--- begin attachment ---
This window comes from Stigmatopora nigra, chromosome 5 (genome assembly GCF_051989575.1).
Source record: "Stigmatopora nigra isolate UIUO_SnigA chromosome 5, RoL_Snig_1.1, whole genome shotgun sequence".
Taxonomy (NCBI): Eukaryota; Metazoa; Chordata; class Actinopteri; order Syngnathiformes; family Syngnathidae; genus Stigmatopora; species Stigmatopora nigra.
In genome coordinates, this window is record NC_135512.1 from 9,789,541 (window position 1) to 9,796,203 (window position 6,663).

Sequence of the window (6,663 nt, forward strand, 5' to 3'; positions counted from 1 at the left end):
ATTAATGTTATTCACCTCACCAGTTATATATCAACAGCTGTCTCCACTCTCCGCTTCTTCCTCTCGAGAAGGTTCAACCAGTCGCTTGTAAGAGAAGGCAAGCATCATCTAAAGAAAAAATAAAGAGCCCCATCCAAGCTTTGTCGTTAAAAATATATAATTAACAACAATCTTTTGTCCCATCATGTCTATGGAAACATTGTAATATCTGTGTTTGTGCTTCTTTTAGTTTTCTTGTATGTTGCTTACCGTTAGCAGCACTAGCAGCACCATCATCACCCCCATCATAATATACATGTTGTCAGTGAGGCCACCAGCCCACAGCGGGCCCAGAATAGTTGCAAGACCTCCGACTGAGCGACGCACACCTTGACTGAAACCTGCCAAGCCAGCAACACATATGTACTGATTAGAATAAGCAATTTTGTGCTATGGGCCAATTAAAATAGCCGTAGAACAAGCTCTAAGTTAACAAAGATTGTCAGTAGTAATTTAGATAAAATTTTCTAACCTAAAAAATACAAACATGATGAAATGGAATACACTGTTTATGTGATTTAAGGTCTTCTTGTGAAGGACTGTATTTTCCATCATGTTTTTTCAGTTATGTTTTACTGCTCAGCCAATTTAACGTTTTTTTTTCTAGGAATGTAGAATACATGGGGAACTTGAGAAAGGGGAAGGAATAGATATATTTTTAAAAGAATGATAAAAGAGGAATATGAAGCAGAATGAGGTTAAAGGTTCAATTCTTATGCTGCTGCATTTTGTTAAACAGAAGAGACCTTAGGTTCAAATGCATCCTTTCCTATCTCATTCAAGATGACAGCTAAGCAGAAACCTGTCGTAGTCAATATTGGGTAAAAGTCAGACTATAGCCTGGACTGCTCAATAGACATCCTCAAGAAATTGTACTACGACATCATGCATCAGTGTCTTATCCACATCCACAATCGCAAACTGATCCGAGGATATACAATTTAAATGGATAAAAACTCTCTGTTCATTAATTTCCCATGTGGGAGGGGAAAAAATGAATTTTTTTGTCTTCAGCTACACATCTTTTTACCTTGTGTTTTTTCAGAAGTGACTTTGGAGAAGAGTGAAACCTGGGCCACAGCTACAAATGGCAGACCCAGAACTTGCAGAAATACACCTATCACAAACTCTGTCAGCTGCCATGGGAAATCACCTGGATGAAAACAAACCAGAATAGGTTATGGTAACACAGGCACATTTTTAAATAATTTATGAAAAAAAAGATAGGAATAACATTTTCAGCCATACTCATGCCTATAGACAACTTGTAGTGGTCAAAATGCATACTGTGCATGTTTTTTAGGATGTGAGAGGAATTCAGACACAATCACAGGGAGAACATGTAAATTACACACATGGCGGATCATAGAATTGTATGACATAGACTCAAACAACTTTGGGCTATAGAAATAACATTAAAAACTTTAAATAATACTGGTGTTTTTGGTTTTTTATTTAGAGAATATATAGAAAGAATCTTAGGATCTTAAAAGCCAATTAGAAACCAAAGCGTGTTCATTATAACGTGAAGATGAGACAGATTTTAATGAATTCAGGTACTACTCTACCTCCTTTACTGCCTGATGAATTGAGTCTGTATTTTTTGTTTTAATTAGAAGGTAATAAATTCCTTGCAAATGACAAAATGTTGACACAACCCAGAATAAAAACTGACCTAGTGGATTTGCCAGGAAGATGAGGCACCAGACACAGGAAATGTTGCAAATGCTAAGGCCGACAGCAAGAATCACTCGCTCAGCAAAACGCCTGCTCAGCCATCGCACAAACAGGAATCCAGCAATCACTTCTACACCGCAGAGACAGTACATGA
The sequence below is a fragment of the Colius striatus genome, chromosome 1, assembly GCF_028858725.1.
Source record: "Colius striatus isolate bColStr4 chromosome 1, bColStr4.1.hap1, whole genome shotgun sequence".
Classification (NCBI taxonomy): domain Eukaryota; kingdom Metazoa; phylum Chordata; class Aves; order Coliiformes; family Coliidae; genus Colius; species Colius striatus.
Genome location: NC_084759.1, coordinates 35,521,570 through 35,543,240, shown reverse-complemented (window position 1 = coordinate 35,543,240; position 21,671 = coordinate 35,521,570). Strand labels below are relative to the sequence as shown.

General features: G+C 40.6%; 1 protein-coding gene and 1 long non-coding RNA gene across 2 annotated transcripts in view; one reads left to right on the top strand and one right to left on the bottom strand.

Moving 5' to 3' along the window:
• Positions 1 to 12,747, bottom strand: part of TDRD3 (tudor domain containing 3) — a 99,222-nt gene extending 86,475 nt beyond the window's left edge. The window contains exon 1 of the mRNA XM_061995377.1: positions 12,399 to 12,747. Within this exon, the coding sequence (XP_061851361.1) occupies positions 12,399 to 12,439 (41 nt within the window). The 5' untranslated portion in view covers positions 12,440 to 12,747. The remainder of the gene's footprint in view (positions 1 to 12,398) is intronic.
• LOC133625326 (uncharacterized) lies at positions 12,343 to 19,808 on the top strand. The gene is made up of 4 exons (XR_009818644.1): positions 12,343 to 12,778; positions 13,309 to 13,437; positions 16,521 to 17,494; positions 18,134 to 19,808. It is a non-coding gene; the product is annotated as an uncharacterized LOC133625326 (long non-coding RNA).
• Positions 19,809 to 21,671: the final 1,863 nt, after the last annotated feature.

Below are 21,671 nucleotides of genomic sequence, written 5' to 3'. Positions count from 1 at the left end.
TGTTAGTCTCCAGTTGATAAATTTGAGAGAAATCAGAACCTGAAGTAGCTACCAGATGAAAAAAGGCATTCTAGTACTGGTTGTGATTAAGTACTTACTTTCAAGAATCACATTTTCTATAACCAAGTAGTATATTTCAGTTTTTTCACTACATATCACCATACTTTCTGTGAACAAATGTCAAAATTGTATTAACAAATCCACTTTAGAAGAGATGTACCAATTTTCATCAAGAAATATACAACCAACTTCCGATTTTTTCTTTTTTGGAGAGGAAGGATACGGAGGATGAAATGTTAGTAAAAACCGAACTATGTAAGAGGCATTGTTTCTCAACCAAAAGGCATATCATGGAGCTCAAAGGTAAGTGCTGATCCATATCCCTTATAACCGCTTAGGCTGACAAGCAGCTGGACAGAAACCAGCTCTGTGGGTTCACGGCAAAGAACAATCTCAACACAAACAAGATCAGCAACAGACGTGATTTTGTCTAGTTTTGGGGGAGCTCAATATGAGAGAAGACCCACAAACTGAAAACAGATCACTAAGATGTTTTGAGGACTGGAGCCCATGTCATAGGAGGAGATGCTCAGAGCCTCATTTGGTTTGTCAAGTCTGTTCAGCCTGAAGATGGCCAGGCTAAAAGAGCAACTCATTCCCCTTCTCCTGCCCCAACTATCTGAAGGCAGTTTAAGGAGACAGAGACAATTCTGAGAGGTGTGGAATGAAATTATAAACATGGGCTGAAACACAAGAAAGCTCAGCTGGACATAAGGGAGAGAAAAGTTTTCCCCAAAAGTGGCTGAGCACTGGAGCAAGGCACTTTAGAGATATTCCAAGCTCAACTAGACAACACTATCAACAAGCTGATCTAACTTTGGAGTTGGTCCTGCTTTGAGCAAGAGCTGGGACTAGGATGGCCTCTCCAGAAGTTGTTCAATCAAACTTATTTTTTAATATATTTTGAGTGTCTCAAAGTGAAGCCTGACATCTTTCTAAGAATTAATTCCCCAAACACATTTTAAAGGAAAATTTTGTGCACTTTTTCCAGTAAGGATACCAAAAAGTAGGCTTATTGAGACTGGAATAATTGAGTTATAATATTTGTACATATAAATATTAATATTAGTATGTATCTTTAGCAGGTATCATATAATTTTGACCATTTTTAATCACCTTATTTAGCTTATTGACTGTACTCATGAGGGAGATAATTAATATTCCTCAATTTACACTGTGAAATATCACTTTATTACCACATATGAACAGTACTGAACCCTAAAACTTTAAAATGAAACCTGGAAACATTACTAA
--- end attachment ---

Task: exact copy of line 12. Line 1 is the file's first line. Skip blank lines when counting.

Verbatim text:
Moving 5' to 3' along the window: